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Natural Habitat at Good Dogs Farm

Screenwriter Maria Nation’s love of the outdoors resulted in a round-the-clock garden that she graciously shares with family and friends.
Bench and sculpted hedge at Good Dogs Farm
At Good Dogs Farm, sculpted boxwoods surround a bench dedicated to a favorite poodle who passed away.

Ask Maria Nation about the backstory behind Good Dogs Farm, her Berkshires garden, and she’ll launch into the history of its many iterations before coming to its current moment of splendor. She’ll talk about the 20-year evolution that started with the meager foundation plantings in place when she first bought the 8-acre property from Wanda Toscanini Horowitz (Vladimir Horowitz’s widow). The initial incarnations were willy-nilly, fed by the prevalence of perennials purchased from neighborhood garden centers. As Maria became more educated about her plants, the scene began to evolve into what it is today—a cleaner, more architectural configuration of big statements that depends more on large swipes with pruning shears and less on fussing around with weeding tools. But what really drives Maria’s garden could be distilled into a quick explanation: She comes from California.

Maria walks Grace Kelly, a rescued Haflinger farm horse, down the arborvitae allee from the sleeping pavilion.
In front of the barn, a variegated Aralia elata forms a canopy above a clipped hedge and various shrubs.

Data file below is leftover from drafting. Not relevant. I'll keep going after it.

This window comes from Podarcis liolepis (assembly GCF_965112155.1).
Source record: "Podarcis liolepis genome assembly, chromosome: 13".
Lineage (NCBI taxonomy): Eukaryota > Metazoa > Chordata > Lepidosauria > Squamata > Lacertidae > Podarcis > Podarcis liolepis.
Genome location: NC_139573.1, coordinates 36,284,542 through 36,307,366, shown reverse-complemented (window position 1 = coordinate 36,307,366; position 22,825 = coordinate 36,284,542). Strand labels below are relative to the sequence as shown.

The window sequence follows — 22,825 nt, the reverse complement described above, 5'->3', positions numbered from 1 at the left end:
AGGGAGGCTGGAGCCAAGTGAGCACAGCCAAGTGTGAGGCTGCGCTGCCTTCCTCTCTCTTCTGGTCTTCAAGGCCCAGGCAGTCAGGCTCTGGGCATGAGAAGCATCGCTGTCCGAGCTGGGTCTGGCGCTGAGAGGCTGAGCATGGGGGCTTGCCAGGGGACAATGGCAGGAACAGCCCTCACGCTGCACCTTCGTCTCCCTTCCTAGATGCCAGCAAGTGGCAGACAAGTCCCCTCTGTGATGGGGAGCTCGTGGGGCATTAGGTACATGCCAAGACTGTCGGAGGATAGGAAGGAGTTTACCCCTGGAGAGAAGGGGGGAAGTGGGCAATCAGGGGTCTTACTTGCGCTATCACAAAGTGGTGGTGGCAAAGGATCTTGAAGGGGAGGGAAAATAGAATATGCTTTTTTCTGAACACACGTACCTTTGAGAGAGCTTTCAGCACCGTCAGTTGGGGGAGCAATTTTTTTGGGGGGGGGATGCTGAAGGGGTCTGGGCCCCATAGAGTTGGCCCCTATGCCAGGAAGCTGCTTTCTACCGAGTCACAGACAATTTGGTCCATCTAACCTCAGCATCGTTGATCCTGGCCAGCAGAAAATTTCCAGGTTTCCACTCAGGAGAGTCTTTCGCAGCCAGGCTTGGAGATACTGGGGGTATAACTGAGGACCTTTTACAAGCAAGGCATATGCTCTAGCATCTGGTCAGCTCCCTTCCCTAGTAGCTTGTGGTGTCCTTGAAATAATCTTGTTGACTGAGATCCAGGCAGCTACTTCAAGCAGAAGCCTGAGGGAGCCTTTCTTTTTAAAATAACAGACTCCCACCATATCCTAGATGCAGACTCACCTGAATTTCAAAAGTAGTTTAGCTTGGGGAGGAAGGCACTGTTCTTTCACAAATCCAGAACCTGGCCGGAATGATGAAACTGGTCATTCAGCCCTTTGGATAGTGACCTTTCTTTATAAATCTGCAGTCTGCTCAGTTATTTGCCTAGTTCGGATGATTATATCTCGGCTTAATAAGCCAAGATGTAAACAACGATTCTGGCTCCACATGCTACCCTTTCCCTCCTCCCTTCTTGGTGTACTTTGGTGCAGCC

Why are her roots so important? Because Maria is drawn to the outdoors. While most gardeners want to get outside whenever possible, Maria has a compulsion to do so that is of a different breed entirely. “I came to New England with the mindset that I would spend all of my time outdoors,” she says of her magnetic attraction to nature. And she is continually masterminding the means to further that bond.

Maria frequently invites friends to join her and partner Roberto Flores for gatherings in the garden. Even more often, four-legged members of the family can be found sprawled out somewhere verdant and lush in the landscape. In fact, Maria calls her property Good Dogs Farm, and the well-mannered animals all seem to live up to the name.

A sun-drenched space is punctuated by succulents and lounge chairs.

While the entire garden bears witness to Maria’s call to the wild, one of the first expressions of that penchant was the sleeping pavilion. The transplanted Californian had a history of dragging out rugs, a sleeping bag, and her dogs at night to slumber under the stars, so it was just a matter of time before she built the pavilion at arm’s length from the house. When the structure was completed, she realized that a garden was necessary to stitch it into the overall landscape. Starting with a double arborvitae that serves as a sort of tunnel of green, Maria created a series of outdoor “rooms.”

Maria enjoys preparing meals in the outdoor kitchen that includes a wood-fired oven. Tilda, her standard poodle, and Dash, her Irish water spaniel, often keep her company.